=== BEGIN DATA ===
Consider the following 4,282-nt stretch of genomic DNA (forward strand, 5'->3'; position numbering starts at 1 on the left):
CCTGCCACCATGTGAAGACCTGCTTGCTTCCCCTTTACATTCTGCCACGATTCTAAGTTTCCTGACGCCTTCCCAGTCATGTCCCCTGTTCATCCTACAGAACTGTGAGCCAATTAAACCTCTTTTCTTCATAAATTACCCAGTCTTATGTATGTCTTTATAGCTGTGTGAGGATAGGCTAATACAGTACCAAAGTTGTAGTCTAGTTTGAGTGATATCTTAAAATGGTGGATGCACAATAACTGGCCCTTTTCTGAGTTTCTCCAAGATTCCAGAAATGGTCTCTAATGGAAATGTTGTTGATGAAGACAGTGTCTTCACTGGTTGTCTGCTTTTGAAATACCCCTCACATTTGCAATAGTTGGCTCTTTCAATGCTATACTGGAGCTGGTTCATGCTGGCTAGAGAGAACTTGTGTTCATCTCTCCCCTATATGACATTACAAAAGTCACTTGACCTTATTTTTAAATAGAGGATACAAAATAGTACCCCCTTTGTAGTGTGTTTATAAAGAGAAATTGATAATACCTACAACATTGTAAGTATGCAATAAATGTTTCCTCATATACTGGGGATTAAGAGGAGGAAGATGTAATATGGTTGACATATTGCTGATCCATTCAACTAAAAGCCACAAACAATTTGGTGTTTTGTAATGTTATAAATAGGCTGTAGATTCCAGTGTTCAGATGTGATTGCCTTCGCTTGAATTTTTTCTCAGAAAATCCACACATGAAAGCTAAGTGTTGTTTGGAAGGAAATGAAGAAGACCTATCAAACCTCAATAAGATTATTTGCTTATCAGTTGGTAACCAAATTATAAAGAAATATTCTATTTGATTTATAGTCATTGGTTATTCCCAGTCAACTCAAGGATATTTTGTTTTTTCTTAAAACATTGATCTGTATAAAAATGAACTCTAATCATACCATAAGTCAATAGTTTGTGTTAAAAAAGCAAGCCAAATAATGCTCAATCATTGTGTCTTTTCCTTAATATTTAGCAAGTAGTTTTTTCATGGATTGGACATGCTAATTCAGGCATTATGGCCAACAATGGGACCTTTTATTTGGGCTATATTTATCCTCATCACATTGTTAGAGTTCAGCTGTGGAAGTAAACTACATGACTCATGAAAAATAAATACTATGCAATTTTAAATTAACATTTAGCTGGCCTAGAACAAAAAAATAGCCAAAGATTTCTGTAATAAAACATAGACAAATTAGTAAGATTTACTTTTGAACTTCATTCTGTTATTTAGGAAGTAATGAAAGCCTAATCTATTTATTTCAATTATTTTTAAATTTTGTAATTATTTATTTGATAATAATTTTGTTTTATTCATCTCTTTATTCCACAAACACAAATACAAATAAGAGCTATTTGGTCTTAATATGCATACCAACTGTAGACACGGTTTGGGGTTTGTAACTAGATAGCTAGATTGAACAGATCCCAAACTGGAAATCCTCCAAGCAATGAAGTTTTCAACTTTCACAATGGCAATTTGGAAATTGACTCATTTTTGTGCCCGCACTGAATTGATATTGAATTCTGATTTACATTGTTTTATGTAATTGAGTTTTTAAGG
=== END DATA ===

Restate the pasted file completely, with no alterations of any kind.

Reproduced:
Consider the following 4,282-nt stretch of genomic DNA (forward strand, 5'->3'; position numbering starts at 1 on the left):
CCTGCCACCATGTGAAGACCTGCTTGCTTCCCCTTTACATTCTGCCACGATTCTAAGTTTCCTGACGCCTTCCCAGTCATGTCCCCTGTTCATCCTACAGAACTGTGAGCCAATTAAACCTCTTTTCTTCATAAATTACCCAGTCTTATGTATGTCTTTATAGCTGTGTGAGGATAGGCTAATACAGTACCAAAGTTGTAGTCTAGTTTGAGTGATATCTTAAAATGGTGGATGCACAATAACTGGCCCTTTTCTGAGTTTCTCCAAGATTCCAGAAATGGTCTCTAATGGAAATGTTGTTGATGAAGACAGTGTCTTCACTGGTTGTCTGCTTTTGAAATACCCCTCACATTTGCAATAGTTGGCTCTTTCAATGCTATACTGGAGCTGGTTCATGCTGGCTAGAGAGAACTTGTGTTCATCTCTCCCCTATATGACATTACAAAAGTCACTTGACCTTATTTTTAAATAGAGGATACAAAATAGTACCCCCTTTGTAGTGTGTTTATAAAGAGAAATTGATAATACCTACAACATTGTAAGTATGCAATAAATGTTTCCTCATATACTGGGGATTAAGAGGAGGAAGATGTAATATGGTTGACATATTGCTGATCCATTCAACTAAAAGCCACAAACAATTTGGTGTTTTGTAATGTTATAAATAGGCTGTAGATTCCAGTGTTCAGATGTGATTGCCTTCGCTTGAATTTTTTCTCAGAAAATCCACACATGAAAGCTAAGTGTTGTTTGGAAGGAAATGAAGAAGACCTATCAAACCTCAATAAGATTATTTGCTTATCAGTTGGTAACCAAATTATAAAGAAATATTCTATTTGATTTATAGTCATTGGTTATTCCCAGTCAACTCAAGGATATTTTGTTTTTTCTTAAAACATTGATCTGTATAAAAATGAACTCTAATCATACCATAAGTCAATAGTTTGTGTTAAAAAAGCAAGCCAAATAATGCTCAATCATTGTGTCTTTTCCTTAATATTTAGCAAGTAGTTTTTTCATGGATTGGACATGCTAATTCAGGCATTATGGCCAACAATGGGACCTTTTATTTGGGCTATATTTATCCTCATCACATTGTTAGAGTTCAGCTGTGGAAGTAAACTACATGACTCATGAAAAATAAATACTATGCAATTTTAAATTAACATTTAGCTGGCCTAGAACAAAAAAATAGCCAAAGATTTCTGTAATAAAACATAGACAAATTAGTAAGATTTACTTTTGAACTTCATTCTGTTATTTAGGAAGTAATGAAAGCCTAATCTATTTATTTCAATTATTTTTAAATTTTGTAATTATTTATTTGATAATAATTTTGTTTTATTCATCTCTTTATTCCACAAACACAAATACAAATAAGAGCTATTTGGTCTTAATATGCATACCAACTGTAGACACGGTTTGGGGTTTGTAACTAGATAGCTAGATTGAACAGATCCCAAACTGGAAATCCTCCAAGCAATGAAGTTTTCAACTTTCACAATGGCAATTTGGAAATTGACTCATTTTTGTGCCCGCACTGAATTGATATTGAATTCTGATTTACATTGTTTTATGTAATTGAGTTTTTAAGG